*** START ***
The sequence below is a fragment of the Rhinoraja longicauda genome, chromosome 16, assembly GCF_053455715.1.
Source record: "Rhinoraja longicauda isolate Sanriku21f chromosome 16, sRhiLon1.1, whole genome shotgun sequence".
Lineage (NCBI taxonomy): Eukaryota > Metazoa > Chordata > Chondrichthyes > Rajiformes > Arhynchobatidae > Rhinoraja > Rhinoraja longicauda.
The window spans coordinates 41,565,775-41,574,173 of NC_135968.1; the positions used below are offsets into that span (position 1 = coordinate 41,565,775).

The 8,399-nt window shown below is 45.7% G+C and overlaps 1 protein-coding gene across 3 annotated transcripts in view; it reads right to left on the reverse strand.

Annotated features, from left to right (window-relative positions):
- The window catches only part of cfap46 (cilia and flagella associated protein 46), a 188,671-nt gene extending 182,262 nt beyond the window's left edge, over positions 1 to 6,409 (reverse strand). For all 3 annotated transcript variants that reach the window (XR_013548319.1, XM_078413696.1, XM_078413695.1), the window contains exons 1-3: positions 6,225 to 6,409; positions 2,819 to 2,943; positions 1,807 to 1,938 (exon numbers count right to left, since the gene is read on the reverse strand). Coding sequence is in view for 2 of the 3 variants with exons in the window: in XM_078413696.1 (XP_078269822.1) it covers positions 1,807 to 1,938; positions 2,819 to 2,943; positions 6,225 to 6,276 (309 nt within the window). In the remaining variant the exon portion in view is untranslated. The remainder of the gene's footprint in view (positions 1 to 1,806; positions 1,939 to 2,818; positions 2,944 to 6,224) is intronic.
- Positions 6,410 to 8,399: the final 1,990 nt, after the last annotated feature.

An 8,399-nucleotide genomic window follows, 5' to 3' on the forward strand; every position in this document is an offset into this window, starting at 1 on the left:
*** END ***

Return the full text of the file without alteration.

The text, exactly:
The sequence below is a fragment of the Rhinoraja longicauda genome, chromosome 16, assembly GCF_053455715.1.
Source record: "Rhinoraja longicauda isolate Sanriku21f chromosome 16, sRhiLon1.1, whole genome shotgun sequence".
Lineage (NCBI taxonomy): Eukaryota > Metazoa > Chordata > Chondrichthyes > Rajiformes > Arhynchobatidae > Rhinoraja > Rhinoraja longicauda.
The window spans coordinates 41,565,775-41,574,173 of NC_135968.1; the positions used below are offsets into that span (position 1 = coordinate 41,565,775).

The 8,399-nt window shown below is 45.7% G+C and overlaps 1 protein-coding gene across 3 annotated transcripts in view; it reads right to left on the reverse strand.

Annotated features, from left to right (window-relative positions):
- The window catches only part of cfap46 (cilia and flagella associated protein 46), a 188,671-nt gene extending 182,262 nt beyond the window's left edge, over positions 1 to 6,409 (reverse strand). For all 3 annotated transcript variants that reach the window (XR_013548319.1, XM_078413696.1, XM_078413695.1), the window contains exons 1-3: positions 6,225 to 6,409; positions 2,819 to 2,943; positions 1,807 to 1,938 (exon numbers count right to left, since the gene is read on the reverse strand). Coding sequence is in view for 2 of the 3 variants with exons in the window: in XM_078413696.1 (XP_078269822.1) it covers positions 1,807 to 1,938; positions 2,819 to 2,943; positions 6,225 to 6,276 (309 nt within the window). In the remaining variant the exon portion in view is untranslated. The remainder of the gene's footprint in view (positions 1 to 1,806; positions 1,939 to 2,818; positions 2,944 to 6,224) is intronic.
- Positions 6,410 to 8,399: the final 1,990 nt, after the last annotated feature.

An 8,399-nucleotide genomic window follows, 5' to 3' on the forward strand; every position in this document is an offset into this window, starting at 1 on the left: